The Congo: Working to Rebuild a Failed State
Lead story from March 2006 Centerpoint
The Democratic Republic of the Congo (DRC) lies at a crossroads. After a five-year civil war, and the resulting humanitarian crisis that has claimed as many as four million lives, government and rebel groups signed a peace agreement in 2003 in Sun City, South Africa that would begin a difficult and still fragile political transition. Recently, a new Constitution was approved overwhelmingly by public referendum, and the three-year political transition launched in Sun City is scheduled to conclude this June with the country's first national democratic elections since 1960.
But the Congolese transition remains uncertain. The pending elections-—designed to establish a newly legitimate, popularly elected government—-could just as easily exacerbate unresolved political tensions, intensify the violence in already volatile regions, and produce a period of extended political instability.
It is difficult to comprehend the logistical complexity of mounting a national election in a country the size of all of Western Europe that lacks the most basic communications and transformation infrastructure. Against this backdrop, the national registration of almost 30 million people and a successful Constitutional referendum are nothing short of miraculous.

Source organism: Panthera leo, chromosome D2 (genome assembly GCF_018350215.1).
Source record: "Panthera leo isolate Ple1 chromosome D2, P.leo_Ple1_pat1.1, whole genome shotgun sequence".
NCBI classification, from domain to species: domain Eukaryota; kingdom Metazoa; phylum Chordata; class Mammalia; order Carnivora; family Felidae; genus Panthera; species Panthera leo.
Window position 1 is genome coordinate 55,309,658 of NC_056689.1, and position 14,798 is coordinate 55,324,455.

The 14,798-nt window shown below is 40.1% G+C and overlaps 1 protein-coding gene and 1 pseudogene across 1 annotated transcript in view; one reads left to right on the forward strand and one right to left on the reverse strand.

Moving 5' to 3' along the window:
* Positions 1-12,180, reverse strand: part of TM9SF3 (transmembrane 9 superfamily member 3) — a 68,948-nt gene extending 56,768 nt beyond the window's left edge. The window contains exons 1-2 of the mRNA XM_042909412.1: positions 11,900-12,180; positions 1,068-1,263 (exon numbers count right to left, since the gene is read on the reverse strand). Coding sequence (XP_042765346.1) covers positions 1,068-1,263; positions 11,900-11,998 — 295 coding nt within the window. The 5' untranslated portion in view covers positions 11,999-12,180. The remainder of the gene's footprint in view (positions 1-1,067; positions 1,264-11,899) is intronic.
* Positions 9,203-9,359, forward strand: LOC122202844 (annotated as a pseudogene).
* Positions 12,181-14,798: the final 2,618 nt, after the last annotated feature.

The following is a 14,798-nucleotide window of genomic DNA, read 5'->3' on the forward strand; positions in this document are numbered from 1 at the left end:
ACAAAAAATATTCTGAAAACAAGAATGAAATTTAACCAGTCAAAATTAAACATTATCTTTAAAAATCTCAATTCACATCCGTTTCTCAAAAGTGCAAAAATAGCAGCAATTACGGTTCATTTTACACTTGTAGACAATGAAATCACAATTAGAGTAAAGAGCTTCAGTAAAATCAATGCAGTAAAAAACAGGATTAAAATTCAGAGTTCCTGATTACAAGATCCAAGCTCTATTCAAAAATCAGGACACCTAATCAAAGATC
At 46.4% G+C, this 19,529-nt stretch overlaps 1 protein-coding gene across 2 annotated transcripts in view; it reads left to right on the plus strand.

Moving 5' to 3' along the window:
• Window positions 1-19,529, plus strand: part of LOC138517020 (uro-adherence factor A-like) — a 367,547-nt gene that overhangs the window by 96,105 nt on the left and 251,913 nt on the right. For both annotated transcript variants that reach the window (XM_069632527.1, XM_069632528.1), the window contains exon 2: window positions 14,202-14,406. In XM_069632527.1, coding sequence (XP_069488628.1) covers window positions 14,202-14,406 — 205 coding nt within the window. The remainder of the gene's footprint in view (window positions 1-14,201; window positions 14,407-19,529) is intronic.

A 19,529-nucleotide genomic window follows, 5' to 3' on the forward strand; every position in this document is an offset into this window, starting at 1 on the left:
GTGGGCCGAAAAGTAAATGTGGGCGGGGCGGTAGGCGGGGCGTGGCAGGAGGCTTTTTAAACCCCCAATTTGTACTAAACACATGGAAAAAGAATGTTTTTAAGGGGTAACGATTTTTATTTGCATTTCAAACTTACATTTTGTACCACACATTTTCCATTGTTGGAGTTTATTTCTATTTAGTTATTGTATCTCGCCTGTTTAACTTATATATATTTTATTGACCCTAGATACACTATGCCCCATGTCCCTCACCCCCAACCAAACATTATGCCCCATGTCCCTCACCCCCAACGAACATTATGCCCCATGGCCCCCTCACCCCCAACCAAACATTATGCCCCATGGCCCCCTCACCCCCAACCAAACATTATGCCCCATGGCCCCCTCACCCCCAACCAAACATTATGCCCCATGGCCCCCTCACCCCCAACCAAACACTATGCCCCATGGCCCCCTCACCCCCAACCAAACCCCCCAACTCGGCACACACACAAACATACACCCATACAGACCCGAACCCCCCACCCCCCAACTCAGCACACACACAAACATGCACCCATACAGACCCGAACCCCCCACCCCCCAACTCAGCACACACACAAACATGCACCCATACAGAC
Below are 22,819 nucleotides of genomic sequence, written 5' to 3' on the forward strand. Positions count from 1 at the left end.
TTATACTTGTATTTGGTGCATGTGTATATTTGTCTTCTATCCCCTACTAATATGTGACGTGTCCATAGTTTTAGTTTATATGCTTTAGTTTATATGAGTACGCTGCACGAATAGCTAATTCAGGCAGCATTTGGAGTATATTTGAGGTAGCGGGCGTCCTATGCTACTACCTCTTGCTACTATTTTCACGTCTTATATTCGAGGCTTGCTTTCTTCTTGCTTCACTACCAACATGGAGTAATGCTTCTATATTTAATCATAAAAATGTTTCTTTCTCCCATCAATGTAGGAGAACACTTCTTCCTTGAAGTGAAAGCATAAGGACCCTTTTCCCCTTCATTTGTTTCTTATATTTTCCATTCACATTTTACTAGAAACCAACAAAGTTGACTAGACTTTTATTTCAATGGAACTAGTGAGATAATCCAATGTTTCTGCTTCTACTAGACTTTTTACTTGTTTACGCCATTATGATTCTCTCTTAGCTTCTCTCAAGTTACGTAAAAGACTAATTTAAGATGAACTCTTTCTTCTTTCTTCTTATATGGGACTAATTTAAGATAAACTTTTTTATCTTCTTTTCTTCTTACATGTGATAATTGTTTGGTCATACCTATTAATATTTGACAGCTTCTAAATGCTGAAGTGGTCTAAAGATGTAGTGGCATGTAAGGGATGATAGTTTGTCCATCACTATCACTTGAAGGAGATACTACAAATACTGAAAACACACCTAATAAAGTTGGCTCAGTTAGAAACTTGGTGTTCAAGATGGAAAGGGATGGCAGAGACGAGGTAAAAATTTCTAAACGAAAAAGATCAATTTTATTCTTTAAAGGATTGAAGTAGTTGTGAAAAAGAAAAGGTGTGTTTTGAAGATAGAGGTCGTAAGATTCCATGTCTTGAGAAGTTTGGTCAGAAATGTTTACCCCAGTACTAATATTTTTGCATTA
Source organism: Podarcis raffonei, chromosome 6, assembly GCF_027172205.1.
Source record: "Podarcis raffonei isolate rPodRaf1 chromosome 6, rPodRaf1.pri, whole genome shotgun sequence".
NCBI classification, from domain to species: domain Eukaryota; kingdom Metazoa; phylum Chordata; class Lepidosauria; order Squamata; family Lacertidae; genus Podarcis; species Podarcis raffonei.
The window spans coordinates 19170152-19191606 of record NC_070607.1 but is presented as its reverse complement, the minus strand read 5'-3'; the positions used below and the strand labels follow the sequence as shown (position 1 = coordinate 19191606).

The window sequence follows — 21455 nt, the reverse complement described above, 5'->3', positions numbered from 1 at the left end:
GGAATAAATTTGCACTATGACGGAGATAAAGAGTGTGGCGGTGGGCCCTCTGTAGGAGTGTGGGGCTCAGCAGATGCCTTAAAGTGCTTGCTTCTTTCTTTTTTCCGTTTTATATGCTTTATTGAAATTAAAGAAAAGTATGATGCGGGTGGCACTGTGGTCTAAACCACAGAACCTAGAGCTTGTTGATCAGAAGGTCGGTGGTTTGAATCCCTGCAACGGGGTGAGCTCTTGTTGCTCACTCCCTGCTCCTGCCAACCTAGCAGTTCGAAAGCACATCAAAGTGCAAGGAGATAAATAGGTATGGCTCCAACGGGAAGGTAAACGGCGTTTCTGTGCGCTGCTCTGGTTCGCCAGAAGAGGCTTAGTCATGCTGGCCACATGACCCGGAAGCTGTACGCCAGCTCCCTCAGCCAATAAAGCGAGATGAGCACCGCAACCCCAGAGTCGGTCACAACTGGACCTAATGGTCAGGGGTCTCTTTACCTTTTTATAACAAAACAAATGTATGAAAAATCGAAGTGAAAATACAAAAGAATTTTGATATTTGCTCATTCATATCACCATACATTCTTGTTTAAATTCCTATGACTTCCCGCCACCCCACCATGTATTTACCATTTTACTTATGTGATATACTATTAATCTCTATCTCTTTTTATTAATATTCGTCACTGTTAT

Logistical election hurdles, however, are probably the least of the challenges the DRC faces. Over decades, the dictatorship of Mobutu Sese Seko produced a bitter legacy: a collapsed state unable to protect its own borders or to ensure the physical security of its population. Mobutuism also yielded a fragmented and corrupt political system. While the yearning for democracy runs deep in the Congo, as does the desire to end more than 100 years of humiliation and exploitation by outsiders, the Congolese have had little opportunity to build a common vision of their future or to develop the skills of political collaboration essential to democratic governance in a culturally plural society.
The growing concern about the fragility of the political transition led members of Kinshasa's diplomatic community and a number of Congolese leaders to ask the Wilson Center's Africa Program, in partnership with the Paris-based ESSEC Institute on Research and Education in Europe (IRENE), to launch a two-year leadership training initiative designed to assist the Congolese in strengthening the cohesion and capacity of the state. This request was inspired by the success of the Wilson Center's leadership training workshops begun in neighboring war-torn Burundi three years earlier with the support of the World Bank's Post-Conflict Fund.